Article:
Thu, May 17, 2012 - Page 2 News List

NCC plans Web content regulator

By Shelley Shan  /  Staff reporter

An Internet watchdog to regulate content is soon to be established, the National Communications Commission (NCC) said.

The proposal came following the commission’s decision to abolish the Regulations for the Rating of Internet Content (電腦網路內容分級處理辦法) yesterday.

Jason Ho (何吉森), director of the NCC’s content broadcasting department, said Article 27 of the Children and Youth Welfare Act (兒童及少年福利法), which authorizes competent authorities to develop and formulate classifications for Web content, had been deleted in an amendment promulgated last year. Since the legislative basis for the Regulations for the Rating of Internet Content no longer exists, the commission was able to scrap the regulations according to the Central Regulation Standard Act (中央法規標準法), Ho said.

Ho said the commission is scheduled to hold a Web content summit in August, during which experts and government officials would be invited to share their opinions related to the proposed Internet watchdog. Should everything go as planned, the foundation could be established before the end of this year, Ho said.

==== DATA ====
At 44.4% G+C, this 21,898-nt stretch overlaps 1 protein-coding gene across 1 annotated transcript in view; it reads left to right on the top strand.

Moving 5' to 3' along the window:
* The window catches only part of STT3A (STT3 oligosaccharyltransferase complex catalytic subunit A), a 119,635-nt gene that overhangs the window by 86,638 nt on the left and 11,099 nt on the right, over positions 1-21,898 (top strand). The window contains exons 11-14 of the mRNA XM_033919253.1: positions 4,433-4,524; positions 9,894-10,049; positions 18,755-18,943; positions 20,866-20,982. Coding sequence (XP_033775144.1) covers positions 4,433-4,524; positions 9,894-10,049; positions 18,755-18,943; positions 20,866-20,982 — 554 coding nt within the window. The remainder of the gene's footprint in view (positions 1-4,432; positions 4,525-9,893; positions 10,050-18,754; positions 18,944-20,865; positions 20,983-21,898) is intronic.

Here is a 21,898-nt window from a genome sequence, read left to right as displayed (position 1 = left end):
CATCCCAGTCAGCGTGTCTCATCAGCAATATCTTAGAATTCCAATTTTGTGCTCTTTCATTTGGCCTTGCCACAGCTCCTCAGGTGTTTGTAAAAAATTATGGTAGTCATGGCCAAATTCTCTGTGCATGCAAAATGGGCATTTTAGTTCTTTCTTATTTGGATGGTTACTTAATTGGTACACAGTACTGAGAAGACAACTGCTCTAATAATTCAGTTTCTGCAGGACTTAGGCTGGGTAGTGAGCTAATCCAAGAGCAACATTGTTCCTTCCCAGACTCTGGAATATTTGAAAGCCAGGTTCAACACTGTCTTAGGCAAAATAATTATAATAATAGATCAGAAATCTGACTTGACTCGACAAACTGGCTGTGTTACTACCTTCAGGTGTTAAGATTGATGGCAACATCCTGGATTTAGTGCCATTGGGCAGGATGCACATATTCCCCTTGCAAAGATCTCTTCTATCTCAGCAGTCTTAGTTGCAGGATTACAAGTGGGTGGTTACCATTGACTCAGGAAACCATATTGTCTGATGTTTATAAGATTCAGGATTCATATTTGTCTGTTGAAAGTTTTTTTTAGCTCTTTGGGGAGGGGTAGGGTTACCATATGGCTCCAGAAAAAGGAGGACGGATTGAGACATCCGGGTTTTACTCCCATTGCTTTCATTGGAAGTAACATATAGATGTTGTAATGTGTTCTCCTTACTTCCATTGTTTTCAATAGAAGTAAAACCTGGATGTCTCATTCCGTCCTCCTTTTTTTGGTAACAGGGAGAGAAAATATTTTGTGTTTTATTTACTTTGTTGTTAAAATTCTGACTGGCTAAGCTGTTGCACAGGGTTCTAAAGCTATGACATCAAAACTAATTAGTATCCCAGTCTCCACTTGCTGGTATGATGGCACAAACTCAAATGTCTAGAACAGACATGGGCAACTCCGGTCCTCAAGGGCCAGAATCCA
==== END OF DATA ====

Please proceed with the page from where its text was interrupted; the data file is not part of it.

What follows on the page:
Ho said the planned foundation would have funding from the commission and other government agencies regulating online content. The foundation would be mandated with several missions, including studying how children and teenagers use the Internet, setting up procedures to handle consumer complaints, formulating a new Web content classification system, building filtering software and executing user authentication mechanisms or other measures to protect children and teenagers from exposure to harmful content.

Ho said the current Internet rating system has become inadequate in regulating Web content.

“It [the current rating system] was adapted from the one proposed by the World Wide Web Consortium more than 10 years ago,” Ho said. “The system proposed by the consortium had proven ineffective in protecting minors from exposure to inappropriate content. Institutions like the Family Online Safety Institute in the US no longer support such a system.”

As an example, Ho said Next Media’s animated news series, which was fined NT$1 million (US$33,760) in 2009 by the Taipei City Government for violating the Children and Youth Welfare Act, is not equipped with any mechanisms to effectively stop those under the age of 18 from exposure to inappropriate content.

To access animated news stories that involve restricted content, one simply needs to click “yes” to a pop-up question asking if the viewer is 18 years old. Ho said the proposed foundation would not only promulgate a new Internet rating system, it would also require online content providers to have mechanisms to prevent minors being exposed to restricted content.

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